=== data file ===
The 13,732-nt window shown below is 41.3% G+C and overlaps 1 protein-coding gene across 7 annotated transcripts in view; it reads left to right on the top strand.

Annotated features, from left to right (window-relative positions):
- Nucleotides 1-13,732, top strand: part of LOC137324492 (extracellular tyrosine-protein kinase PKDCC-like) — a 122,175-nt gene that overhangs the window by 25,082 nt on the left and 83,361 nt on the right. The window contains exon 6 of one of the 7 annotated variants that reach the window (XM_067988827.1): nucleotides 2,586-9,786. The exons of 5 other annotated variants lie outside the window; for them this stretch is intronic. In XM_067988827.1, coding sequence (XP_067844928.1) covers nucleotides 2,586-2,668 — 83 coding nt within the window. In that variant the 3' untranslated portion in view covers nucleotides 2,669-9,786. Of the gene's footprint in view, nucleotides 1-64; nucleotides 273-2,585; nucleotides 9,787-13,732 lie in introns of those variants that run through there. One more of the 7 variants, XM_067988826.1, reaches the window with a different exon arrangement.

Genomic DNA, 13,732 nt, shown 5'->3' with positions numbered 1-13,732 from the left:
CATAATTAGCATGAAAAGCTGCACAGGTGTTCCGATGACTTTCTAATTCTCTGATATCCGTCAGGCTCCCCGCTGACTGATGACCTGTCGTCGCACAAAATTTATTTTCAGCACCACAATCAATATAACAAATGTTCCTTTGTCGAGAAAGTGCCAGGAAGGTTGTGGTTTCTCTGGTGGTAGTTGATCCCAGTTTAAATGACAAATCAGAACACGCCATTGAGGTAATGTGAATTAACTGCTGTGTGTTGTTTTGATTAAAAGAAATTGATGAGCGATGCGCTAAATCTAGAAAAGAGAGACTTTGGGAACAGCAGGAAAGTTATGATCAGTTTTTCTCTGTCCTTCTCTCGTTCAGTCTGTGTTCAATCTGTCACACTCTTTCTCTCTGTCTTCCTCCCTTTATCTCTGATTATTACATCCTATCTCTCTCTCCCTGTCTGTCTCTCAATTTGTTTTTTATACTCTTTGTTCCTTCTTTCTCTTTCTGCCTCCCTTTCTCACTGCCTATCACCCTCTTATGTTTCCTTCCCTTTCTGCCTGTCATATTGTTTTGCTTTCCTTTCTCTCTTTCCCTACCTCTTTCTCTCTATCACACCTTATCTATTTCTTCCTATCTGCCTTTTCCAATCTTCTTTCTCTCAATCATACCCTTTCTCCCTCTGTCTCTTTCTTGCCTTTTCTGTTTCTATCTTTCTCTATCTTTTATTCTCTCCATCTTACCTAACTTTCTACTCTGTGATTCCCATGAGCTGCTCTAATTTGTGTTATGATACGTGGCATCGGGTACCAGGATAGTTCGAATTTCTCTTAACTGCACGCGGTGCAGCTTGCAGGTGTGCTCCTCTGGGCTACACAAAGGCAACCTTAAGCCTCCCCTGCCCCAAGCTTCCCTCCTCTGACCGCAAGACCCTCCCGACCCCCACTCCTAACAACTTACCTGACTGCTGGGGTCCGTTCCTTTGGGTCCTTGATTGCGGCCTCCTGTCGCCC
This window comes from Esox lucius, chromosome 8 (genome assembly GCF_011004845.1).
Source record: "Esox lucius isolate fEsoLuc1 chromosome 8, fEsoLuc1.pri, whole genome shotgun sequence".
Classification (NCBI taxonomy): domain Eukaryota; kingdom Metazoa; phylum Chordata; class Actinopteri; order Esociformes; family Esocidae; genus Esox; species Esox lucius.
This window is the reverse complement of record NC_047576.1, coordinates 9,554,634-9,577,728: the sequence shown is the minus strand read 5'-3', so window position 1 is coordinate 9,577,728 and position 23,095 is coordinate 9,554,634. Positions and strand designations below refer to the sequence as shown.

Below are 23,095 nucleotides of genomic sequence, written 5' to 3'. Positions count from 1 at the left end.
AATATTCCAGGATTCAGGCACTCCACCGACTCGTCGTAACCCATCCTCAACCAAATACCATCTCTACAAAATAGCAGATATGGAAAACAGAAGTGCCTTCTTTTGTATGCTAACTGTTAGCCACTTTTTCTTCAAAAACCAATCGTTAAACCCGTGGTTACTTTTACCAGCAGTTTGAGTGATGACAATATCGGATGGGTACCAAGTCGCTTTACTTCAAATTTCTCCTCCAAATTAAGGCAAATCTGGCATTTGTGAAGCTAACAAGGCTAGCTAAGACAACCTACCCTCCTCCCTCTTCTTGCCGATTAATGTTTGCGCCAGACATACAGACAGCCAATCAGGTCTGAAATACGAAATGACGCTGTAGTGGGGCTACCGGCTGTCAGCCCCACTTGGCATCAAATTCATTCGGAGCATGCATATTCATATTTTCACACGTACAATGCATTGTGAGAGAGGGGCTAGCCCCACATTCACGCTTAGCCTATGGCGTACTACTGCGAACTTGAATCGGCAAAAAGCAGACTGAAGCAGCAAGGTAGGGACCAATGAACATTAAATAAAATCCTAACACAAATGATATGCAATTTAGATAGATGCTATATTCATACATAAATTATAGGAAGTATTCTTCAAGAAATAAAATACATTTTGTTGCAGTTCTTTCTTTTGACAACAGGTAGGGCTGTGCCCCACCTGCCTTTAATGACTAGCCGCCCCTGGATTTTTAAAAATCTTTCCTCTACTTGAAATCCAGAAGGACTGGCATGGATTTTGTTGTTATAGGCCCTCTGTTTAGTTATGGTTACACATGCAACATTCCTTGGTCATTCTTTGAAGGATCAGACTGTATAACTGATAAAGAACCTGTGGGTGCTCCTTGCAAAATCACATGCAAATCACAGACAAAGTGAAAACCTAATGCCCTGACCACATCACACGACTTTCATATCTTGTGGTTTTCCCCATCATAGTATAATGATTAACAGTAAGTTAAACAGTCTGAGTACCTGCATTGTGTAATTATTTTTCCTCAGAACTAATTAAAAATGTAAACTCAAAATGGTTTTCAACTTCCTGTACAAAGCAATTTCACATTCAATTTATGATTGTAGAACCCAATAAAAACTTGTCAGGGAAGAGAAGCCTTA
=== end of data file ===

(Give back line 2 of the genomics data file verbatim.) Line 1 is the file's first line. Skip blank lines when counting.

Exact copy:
Annotated features, from left to right (window-relative positions):